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Further thoughts on the mandatory type annotation for lists #18

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Profpatsch opened this Issue Jan 23, 2017 · 3 comments

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Profpatsch commented Jan 23, 2017

It might improve write-ability of lists if the user only had to specify the type for empty list literals.
I know that it’s in the syntax parser atm, but it might make sense to move it to the inference algorithm.

Another idea:

In practice, non-empty lists are probably used a lot more than normal lists?
So how about changing the literal to be a non-empty list by default? Lists could then be defined as non-empty + nil and the annotation problem is gone (I hope). It also mirrors the “Monoid is a semigroup with zero element” structure better.
In practice users would probably use Maybe [] for the “may be empty” case.
Actually I really like that idea.

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Gabriel439 Jan 23, 2017

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Yeah, I think it's a good idea to only make the type annotation required for empty lists

There are a couple of minor details, but I don't think they are a big deal:

  • If a List has elements of different types there is no way to tell which element type was the intended type. In this case we can fall back on assuming that the first element type is the intended type
  • Optional values also use a list literal syntax, but I can just say that if a list literal with one element has no type annotation that it must be a List and not an Optional value
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Gabriel439 commented Jan 23, 2017

Yeah, I think it's a good idea to only make the type annotation required for empty lists

There are a couple of minor details, but I don't think they are a big deal:

  • If a List has elements of different types there is no way to tell which element type was the intended type. In this case we can fall back on assuming that the first element type is the intended type
  • Optional values also use a list literal syntax, but I can just say that if a list literal with one element has no type annotation that it must be a List and not an Optional value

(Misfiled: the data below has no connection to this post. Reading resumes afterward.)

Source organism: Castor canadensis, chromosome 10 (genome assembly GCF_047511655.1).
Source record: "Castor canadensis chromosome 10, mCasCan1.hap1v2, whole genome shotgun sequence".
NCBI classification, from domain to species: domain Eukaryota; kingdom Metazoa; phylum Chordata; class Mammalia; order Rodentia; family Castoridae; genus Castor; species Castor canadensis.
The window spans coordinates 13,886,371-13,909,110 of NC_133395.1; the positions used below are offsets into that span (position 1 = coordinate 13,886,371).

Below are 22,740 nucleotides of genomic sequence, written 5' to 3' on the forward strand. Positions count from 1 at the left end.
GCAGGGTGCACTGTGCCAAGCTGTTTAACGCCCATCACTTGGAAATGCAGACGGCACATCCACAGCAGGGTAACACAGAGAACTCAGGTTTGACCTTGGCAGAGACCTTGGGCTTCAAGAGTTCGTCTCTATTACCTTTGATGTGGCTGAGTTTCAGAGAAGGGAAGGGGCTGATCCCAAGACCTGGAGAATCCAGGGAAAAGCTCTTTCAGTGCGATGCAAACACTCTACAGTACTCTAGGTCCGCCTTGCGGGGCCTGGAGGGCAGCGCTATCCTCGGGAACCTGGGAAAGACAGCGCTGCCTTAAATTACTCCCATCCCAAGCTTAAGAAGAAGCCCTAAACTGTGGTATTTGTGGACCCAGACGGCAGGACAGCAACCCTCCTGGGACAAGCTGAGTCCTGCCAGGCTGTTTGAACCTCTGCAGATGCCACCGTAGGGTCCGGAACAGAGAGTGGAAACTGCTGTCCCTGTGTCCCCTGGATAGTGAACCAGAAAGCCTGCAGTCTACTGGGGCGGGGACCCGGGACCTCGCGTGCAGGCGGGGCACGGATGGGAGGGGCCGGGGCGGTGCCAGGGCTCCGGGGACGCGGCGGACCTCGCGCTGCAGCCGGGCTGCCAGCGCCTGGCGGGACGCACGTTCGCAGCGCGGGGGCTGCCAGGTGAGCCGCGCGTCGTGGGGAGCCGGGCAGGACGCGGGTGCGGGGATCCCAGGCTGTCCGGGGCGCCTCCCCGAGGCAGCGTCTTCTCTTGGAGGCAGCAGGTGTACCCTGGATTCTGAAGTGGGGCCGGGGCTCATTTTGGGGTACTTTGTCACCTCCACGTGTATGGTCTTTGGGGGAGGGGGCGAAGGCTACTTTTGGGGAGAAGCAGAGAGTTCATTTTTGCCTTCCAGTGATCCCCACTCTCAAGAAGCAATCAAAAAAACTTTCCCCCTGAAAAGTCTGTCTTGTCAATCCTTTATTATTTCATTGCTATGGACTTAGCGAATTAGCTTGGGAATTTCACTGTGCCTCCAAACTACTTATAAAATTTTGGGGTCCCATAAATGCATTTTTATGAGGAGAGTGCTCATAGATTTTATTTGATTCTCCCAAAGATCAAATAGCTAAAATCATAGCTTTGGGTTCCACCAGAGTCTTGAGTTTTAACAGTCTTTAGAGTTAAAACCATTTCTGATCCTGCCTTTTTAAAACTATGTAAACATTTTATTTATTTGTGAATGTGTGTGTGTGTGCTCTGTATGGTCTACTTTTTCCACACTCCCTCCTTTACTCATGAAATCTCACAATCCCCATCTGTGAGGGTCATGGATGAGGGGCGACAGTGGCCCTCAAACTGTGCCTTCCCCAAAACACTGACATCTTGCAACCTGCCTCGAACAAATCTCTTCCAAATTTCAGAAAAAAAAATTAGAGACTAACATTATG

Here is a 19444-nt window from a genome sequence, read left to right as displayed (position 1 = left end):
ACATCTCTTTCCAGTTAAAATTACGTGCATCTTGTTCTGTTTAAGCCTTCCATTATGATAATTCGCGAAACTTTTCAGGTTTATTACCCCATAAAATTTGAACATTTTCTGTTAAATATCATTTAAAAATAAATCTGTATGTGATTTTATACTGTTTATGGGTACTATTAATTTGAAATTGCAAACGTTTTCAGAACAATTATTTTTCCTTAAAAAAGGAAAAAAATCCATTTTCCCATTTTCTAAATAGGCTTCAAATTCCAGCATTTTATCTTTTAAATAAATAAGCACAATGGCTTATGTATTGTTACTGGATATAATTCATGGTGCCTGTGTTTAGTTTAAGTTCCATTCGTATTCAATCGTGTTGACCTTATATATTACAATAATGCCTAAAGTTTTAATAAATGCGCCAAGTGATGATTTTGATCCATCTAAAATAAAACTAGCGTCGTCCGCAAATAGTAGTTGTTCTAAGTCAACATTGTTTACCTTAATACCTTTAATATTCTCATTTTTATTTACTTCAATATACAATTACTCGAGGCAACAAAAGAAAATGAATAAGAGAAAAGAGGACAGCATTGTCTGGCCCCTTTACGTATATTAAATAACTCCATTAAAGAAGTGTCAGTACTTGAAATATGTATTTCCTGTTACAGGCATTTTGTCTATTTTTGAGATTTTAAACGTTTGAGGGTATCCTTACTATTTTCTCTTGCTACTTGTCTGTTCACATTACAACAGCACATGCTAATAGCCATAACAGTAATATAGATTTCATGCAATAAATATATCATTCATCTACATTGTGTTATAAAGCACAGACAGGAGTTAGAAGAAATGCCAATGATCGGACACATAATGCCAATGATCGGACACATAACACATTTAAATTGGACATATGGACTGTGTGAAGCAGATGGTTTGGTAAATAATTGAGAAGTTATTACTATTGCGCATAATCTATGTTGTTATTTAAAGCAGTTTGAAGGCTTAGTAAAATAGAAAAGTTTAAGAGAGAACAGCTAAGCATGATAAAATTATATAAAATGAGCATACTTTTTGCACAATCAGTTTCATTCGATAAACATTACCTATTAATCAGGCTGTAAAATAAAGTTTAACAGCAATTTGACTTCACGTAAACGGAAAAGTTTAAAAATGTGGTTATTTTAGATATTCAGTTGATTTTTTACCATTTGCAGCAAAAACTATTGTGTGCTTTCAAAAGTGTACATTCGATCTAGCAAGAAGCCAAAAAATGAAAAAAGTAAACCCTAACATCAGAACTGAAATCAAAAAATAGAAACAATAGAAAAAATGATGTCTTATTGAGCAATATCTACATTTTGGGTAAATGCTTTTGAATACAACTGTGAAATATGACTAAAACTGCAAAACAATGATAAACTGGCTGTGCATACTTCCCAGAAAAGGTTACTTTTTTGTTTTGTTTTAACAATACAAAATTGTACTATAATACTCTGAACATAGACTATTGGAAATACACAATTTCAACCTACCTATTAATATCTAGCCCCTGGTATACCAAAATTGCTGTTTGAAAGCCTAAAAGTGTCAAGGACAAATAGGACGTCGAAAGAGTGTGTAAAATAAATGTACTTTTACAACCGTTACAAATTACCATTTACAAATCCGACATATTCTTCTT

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Ah, I get why you wouldn’t want NonEmpty as default, because it should be able to map to programming languages easily.

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Profpatsch commented Jan 23, 2017

Ah, I get why you wouldn’t want NonEmpty as default, because it should be able to map to programming languages easily.

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Gabriel439 Jan 24, 2017

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The other reason that I avoid NonEmpty is I would prefer Liquid-Haskell-style refinements on types if I went down that route. For example, you can model NonEmpty using refinement types like this:

NonEmpty a = { xs : List a | 1 <= length xs }

In fact, when I was adding Optional to the language, one of the design decisions was whether or not Optional would be a special case of a list with a refinement like this:

Optional a = { xs : List a | length xs <= 1 }

This is one of the reasons that Optionals use the same literal syntax as lists so that I could leave the door open to possibly adding that later if I changed my mind.

The reason I decided against it in the end was because Dhall has a pretty consistent "no subtyping" rule because subtyping makes the language harder to teach to new users and refinement types are one form of subtyping. However, a more expert-friendly fork of Dhall could add something like this to the language.

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Gabriel439 commented Jan 24, 2017

The other reason that I avoid NonEmpty is I would prefer Liquid-Haskell-style refinements on types if I went down that route. For example, you can model NonEmpty using refinement types like this:

NonEmpty a = { xs : List a | 1 <= length xs }

In fact, when I was adding Optional to the language, one of the design decisions was whether or not Optional would be a special case of a list with a refinement like this:

Optional a = { xs : List a | length xs <= 1 }

This is one of the reasons that Optionals use the same literal syntax as lists so that I could leave the door open to possibly adding that later if I changed my mind.

The reason I decided against it in the end was because Dhall has a pretty consistent "no subtyping" rule because subtyping makes the language harder to teach to new users and refinement types are one form of subtyping. However, a more expert-friendly fork of Dhall could add something like this to the language.

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